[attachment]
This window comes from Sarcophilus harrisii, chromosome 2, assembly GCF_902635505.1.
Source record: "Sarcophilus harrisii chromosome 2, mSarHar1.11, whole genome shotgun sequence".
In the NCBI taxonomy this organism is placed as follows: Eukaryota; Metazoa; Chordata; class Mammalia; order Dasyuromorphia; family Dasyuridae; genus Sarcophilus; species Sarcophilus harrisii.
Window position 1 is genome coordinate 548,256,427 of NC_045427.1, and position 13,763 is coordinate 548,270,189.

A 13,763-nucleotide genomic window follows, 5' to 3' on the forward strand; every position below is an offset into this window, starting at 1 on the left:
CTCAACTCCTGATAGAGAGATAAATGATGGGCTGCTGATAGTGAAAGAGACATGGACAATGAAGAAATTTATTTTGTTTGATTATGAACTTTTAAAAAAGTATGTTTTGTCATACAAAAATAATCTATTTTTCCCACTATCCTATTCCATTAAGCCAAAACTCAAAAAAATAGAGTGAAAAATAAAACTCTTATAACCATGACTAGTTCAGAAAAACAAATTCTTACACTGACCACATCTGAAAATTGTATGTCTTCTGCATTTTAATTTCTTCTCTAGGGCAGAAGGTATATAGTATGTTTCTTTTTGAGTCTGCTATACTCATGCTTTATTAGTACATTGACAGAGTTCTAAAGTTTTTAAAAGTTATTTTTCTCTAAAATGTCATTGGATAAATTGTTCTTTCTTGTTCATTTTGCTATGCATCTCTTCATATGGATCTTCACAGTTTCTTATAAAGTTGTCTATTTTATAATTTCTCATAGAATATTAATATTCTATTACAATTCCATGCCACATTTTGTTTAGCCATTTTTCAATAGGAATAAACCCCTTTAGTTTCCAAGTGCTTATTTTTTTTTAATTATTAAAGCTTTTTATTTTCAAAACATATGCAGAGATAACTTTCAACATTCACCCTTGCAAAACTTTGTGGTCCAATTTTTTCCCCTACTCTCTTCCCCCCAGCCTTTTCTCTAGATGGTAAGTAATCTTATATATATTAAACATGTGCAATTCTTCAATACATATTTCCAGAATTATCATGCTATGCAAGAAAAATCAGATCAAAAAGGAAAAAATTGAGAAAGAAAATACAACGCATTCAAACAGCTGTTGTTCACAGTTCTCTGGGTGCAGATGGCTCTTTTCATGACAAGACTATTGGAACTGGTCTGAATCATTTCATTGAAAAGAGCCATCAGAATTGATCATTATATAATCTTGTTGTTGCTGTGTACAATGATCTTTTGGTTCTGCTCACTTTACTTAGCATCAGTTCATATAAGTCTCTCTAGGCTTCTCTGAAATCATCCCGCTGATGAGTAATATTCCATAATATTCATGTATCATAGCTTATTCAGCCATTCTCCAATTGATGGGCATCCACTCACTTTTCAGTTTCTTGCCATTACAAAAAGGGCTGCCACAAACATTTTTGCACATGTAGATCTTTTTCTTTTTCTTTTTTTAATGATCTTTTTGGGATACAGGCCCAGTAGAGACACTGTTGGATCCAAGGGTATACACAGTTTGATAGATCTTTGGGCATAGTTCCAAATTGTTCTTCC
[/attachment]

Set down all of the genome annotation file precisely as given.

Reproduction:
This window comes from Sarcophilus harrisii, chromosome 2, assembly GCF_902635505.1.
Source record: "Sarcophilus harrisii chromosome 2, mSarHar1.11, whole genome shotgun sequence".
In the NCBI taxonomy this organism is placed as follows: Eukaryota; Metazoa; Chordata; class Mammalia; order Dasyuromorphia; family Dasyuridae; genus Sarcophilus; species Sarcophilus harrisii.
Window position 1 is genome coordinate 548,256,427 of NC_045427.1, and position 13,763 is coordinate 548,270,189.

A 13,763-nucleotide genomic window follows, 5' to 3' on the forward strand; every position below is an offset into this window, starting at 1 on the left:
CTCAACTCCTGATAGAGAGATAAATGATGGGCTGCTGATAGTGAAAGAGACATGGACAATGAAGAAATTTATTTTGTTTGATTATGAACTTTTAAAAAAGTATGTTTTGTCATACAAAAATAATCTATTTTTCCCACTATCCTATTCCATTAAGCCAAAACTCAAAAAAATAGAGTGAAAAATAAAACTCTTATAACCATGACTAGTTCAGAAAAACAAATTCTTACACTGACCACATCTGAAAATTGTATGTCTTCTGCATTTTAATTTCTTCTCTAGGGCAGAAGGTATATAGTATGTTTCTTTTTGAGTCTGCTATACTCATGCTTTATTAGTACATTGACAGAGTTCTAAAGTTTTTAAAAGTTATTTTTCTCTAAAATGTCATTGGATAAATTGTTCTTTCTTGTTCATTTTGCTATGCATCTCTTCATATGGATCTTCACAGTTTCTTATAAAGTTGTCTATTTTATAATTTCTCATAGAATATTAATATTCTATTACAATTCCATGCCACATTTTGTTTAGCCATTTTTCAATAGGAATAAACCCCTTTAGTTTCCAAGTGCTTATTTTTTTTTAATTATTAAAGCTTTTTATTTTCAAAACATATGCAGAGATAACTTTCAACATTCACCCTTGCAAAACTTTGTGGTCCAATTTTTTCCCCTACTCTCTTCCCCCCAGCCTTTTCTCTAGATGGTAAGTAATCTTATATATATTAAACATGTGCAATTCTTCAATACATATTTCCAGAATTATCATGCTATGCAAGAAAAATCAGATCAAAAAGGAAAAAATTGAGAAAGAAAATACAACGCATTCAAACAGCTGTTGTTCACAGTTCTCTGGGTGCAGATGGCTCTTTTCATGACAAGACTATTGGAACTGGTCTGAATCATTTCATTGAAAAGAGCCATCAGAATTGATCATTATATAATCTTGTTGTTGCTGTGTACAATGATCTTTTGGTTCTGCTCACTTTACTTAGCATCAGTTCATATAAGTCTCTCTAGGCTTCTCTGAAATCATCCCGCTGATGAGTAATATTCCATAATATTCATGTATCATAGCTTATTCAGCCATTCTCCAATTGATGGGCATCCACTCACTTTTCAGTTTCTTGCCATTACAAAAAGGGCTGCCACAAACATTTTTGCACATGTAGATCTTTTTCTTTTTCTTTTTTTAATGATCTTTTTGGGATACAGGCCCAGTAGAGACACTGTTGGATCCAAGGGTATACACAGTTTGATAGATCTTTGGGCATAGTTCCAAATTGTTCTTCC